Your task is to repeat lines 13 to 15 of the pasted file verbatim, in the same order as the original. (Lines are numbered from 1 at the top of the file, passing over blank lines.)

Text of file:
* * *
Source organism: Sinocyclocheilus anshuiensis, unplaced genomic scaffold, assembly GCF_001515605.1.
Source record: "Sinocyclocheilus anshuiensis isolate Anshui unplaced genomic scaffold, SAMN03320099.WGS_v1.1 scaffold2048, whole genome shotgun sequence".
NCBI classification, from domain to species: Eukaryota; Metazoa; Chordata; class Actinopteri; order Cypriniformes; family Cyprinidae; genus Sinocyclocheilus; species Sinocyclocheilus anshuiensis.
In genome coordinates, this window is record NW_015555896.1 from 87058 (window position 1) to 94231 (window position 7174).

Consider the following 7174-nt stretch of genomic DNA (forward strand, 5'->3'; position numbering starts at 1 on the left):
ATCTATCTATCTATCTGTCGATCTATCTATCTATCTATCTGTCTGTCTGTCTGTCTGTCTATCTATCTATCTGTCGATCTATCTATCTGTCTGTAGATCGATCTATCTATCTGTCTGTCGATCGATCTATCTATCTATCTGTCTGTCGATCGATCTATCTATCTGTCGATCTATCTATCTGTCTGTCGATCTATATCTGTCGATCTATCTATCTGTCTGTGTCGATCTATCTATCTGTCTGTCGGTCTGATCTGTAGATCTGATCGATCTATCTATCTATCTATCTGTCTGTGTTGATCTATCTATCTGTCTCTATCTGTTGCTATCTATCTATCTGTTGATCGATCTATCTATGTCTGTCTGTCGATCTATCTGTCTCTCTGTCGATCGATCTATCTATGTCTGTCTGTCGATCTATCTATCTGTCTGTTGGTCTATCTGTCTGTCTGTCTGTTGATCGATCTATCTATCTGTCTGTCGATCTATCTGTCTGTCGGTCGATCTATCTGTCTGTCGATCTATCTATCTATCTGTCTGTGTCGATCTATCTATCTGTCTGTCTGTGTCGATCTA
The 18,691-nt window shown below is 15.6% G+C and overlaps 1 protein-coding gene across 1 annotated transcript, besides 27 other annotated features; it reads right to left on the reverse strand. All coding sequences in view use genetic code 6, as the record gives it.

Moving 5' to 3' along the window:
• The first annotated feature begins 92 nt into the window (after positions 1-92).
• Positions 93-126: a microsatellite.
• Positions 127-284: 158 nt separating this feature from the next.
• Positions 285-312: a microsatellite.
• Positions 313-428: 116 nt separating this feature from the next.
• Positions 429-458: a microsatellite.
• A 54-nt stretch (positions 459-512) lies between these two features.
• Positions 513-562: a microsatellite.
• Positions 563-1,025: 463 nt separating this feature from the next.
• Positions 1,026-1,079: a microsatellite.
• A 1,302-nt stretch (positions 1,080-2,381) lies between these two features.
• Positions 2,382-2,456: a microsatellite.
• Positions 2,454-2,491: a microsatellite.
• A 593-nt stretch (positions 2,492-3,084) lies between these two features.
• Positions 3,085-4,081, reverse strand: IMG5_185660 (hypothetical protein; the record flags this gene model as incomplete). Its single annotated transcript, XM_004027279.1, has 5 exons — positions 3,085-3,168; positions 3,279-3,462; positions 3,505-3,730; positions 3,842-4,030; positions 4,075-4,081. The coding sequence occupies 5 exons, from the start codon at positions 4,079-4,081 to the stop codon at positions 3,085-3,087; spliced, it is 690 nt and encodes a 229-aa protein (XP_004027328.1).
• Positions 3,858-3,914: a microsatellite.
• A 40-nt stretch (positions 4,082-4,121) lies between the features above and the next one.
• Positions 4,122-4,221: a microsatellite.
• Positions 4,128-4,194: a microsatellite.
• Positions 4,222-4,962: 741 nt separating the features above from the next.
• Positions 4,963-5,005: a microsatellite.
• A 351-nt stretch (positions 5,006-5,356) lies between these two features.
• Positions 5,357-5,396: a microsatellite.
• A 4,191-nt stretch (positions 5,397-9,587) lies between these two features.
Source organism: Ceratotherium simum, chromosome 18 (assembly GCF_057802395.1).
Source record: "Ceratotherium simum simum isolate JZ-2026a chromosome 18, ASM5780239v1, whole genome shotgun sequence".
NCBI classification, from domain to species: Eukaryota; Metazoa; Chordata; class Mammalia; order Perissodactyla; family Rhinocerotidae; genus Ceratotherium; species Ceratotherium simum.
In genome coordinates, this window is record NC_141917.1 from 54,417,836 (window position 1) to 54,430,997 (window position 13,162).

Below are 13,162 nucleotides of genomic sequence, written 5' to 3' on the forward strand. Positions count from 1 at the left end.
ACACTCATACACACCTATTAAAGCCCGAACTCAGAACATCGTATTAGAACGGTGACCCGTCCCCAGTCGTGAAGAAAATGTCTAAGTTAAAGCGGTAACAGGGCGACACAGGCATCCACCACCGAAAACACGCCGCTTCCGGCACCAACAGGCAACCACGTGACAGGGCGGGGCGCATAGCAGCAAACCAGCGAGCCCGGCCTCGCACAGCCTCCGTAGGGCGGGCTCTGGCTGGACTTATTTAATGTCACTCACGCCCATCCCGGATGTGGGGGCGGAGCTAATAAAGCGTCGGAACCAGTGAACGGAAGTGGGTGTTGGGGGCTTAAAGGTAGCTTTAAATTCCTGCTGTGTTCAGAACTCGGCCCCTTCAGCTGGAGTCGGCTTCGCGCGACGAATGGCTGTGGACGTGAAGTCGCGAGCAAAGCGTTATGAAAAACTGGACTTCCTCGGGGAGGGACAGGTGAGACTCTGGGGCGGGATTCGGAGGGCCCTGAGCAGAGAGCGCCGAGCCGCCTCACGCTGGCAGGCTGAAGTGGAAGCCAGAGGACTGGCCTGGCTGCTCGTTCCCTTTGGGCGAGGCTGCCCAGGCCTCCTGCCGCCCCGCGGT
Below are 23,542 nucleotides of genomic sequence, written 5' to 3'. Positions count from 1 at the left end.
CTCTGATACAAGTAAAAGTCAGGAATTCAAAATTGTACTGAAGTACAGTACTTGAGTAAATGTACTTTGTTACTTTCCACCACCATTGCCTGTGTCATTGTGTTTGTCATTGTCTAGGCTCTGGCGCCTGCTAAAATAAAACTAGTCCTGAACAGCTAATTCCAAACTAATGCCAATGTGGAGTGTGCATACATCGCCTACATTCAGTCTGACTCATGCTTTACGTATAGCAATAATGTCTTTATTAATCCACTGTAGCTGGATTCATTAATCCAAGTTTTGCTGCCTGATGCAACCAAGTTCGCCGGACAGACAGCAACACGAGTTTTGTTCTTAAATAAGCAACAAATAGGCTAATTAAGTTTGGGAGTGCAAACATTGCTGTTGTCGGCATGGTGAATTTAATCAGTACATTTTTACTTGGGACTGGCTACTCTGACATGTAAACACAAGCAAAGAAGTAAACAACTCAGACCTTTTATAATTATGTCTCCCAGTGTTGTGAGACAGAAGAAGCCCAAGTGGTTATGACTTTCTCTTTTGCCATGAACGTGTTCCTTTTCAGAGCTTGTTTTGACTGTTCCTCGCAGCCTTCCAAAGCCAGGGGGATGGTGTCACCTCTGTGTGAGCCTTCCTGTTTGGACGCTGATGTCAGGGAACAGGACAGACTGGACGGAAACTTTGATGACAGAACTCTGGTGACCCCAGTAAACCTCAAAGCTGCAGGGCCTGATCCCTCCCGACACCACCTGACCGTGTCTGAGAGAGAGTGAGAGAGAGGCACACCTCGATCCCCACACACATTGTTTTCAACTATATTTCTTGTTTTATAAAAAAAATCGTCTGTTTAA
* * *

• Positions 313-428: 116 nt separating this feature from the next.
• Positions 429-458: a microsatellite.
• A 54-nt stretch (positions 459-512) lies between these two features.